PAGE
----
The Summer looks out from her brazen tower,
Through the flashing bars of July.
Yesterday, we reworked the garden and finished grooming the grassy grounds. I am sure glad that necessary work is, temporarily, set aside for a few days. Today, the good old summertime of 2011 is giving the air conditioners a workout. It is hot out there folks. I just read the lips of the thermometer and the numbers agree with that fact.
That's OK though, because I am inside the little blue house at the end of the road feeling cool. I am venting a gentle breeze through my fingertips on to this black keyboard and directly to you -- more of my silent wind.
We all have held up fairly well with the aforementioned ramblings considering, "Brazil Buzz" will be nine years old July 25. I am grateful for the folks at The Brazil Times and you, my readers, more than could ever be expressed in words. I have connected with old friends and made many new friends ever since.
I promised Frank Phillips I would do my best to not disappoint him or the readers.
When he left the paper I worried that Jason Moon, the new managing editor might replace me. I am still here. Thanks Jason!
Sadly, of those friends, several passed away since July 25, 2002. I saved all of their letters and beautiful cards, remember the phone calls and good conversation. I draw strength from their words of encouragement.
As for the rest of you, hang in there. As long as we are still on the same page it is not over; no one will be allowed to sing, yet!
Mama deer has been walking her twin offspring to the old apple tree located near the remnants of Dad's old coal pile. The tree is loaded with the perfect and not-so-perfect fruit. The deer and rabbits love green apples that fall to the ground for one reason or another. Bees and Japanese beetles, birds and what not feed off of the tree.
We wait until the proper harvesting time and then claim the larger and best apples from the higher branches for our own use.
Chaos happened over the course of the night. Deer and other woodland critters stole all of the peaches and plums from the trees in our little orchard, the harvest we were looking forward to. We did not know which of the wild nocturnal animals that frequent this place to accuse of such a sorry trick.
Paul and I were admiring the fruit last Saturday. The dwarf trees were loaded. Thieves came in the night and took the full crop.
Sunday, after we showed our eldest grandson and his wife the garden and gave them some produce, we ambled over to those trees.
We were shocked to find broken branches and only leaves on the rest of them.
The deer and the other smaller animals moved in on the green bean blooms and treated themselves to sweet corn silks and stalks, too. Quick work and the addition of more barriers may save the healthy garden from further damage of that nature.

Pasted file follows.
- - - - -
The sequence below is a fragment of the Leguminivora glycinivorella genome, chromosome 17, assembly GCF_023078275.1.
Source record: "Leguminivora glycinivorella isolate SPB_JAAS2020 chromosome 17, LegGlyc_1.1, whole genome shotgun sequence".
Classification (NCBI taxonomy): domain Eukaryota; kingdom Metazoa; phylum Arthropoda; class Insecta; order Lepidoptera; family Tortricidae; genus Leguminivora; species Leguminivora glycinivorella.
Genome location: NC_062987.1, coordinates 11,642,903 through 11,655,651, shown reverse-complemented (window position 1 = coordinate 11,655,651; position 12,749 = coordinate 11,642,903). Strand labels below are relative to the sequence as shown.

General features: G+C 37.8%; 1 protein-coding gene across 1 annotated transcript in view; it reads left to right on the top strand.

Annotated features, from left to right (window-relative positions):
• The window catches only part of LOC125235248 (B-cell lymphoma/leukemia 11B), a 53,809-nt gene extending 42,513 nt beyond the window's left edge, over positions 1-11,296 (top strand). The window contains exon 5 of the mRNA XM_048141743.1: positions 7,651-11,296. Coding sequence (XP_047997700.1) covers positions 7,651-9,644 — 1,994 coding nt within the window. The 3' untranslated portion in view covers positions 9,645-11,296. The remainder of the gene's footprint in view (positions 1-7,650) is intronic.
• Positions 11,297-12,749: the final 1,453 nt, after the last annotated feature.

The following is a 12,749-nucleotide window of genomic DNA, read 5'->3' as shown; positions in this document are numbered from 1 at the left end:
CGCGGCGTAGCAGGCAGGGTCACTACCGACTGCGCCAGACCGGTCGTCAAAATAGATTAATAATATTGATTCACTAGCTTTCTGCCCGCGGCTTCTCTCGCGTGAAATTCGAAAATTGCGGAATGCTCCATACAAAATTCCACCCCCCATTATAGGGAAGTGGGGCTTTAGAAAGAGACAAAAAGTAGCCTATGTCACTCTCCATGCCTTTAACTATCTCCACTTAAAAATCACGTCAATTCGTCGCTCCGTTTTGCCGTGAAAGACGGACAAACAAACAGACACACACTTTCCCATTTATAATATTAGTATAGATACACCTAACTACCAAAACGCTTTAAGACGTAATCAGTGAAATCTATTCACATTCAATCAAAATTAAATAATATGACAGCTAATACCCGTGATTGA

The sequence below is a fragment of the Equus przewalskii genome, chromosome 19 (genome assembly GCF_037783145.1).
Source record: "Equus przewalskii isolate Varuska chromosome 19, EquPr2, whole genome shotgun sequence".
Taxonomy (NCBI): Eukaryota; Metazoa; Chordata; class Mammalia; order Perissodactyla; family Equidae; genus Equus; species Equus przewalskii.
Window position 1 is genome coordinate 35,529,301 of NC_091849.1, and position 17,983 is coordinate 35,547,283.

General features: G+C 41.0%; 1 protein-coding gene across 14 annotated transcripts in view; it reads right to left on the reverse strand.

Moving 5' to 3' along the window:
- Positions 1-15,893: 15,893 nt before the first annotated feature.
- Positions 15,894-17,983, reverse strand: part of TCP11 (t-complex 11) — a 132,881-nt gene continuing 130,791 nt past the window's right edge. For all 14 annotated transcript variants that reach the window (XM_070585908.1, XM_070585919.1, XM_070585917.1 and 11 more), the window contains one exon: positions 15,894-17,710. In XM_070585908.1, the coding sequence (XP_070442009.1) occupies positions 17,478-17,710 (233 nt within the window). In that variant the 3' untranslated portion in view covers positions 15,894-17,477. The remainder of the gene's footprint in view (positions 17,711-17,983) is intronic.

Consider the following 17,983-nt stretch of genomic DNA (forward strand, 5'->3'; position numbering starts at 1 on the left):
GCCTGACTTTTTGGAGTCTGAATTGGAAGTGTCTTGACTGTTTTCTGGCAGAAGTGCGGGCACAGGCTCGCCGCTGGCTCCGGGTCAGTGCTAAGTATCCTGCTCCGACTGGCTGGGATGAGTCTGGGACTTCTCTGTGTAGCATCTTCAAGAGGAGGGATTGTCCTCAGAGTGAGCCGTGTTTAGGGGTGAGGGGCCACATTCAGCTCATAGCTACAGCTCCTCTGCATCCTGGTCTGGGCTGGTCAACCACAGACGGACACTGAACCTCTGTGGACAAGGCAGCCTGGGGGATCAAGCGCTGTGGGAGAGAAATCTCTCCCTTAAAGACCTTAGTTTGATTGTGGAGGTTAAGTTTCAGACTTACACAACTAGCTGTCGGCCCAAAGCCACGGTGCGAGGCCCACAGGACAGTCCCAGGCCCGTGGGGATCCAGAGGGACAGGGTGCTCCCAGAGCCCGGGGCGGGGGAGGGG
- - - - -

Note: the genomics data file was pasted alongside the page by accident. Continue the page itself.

Those darn deer and I have a bittersweet relationship. I love to see the beautiful animals both at dawn and dusk. When the fruit is on the trees, the ripe berries are on the vine and the garden is doing so well; I could do without them.
I do not have a selfish bone in my body and I reckon they can't ask , "Can we feed on your fruit and veggies?" I also know full well those guys and gals never heard of the ten commandments, one of which is "Thou shall not steal!"
Not too many days ago, across the fence in Restlawn, three little boys did major damage to an evergreen that had been nicely pruned, after years of growing out of control.
Those young boys, unbeknownst to me and other friends of the cemetery, weren't just admiring someone's hard work, they did a little work of their own. The boys parked their bikes and stripped over half of the evergreen's bark from several thick bowed-out limbs.
Naturally, that part of the landmark shrub/tree is dying. The tops have turned brown already. The evergreens future is not good.
Recently much work has been done throughout and money has been spent to improve the appearance of the burial grounds and preserve its integrity. That of which, I will tell you about in detail, at a later date.
Parents should keep an eye on their children. The graveyard is not a good place to play. Some very old stones could tumble over, causing bodily injury or worse- death. Flowers and other decorations should not be rearranged or removed from graves or the premises by wrongdoers.
Old timers used to tell us that would bring about bad luck. Whether that is true or not doesn't matter. It just isn't right for anyone to steal!
If your children are caught destroying tokens of remembrance, expensive stones, lawn, fence, buildings or anything in a cemetery, for that matter, parents or guardians can be held responsible for damages.
If you choose to use Restlawn, at night , for any purpose other than visiting the dead, illegal or otherwise, the place is checked out by the police and others, periodically.
These old eyes don't miss much either.
I am surprised that I failed to catch the tree surgeons do there damage. I doubt, if those young sprouts knew that trees need a layer of bark to protect them from cuts and bruises. extreme temperature changes, etc.
One thing I do know how to respect a cemetery and the peace of every person resting there. "Thanks to Dad and Mom's early teachings; I still practice what they preached, back in the day!"
I can be reached by phone at 812-446-4852 or by email at firstname.lastname@example.org.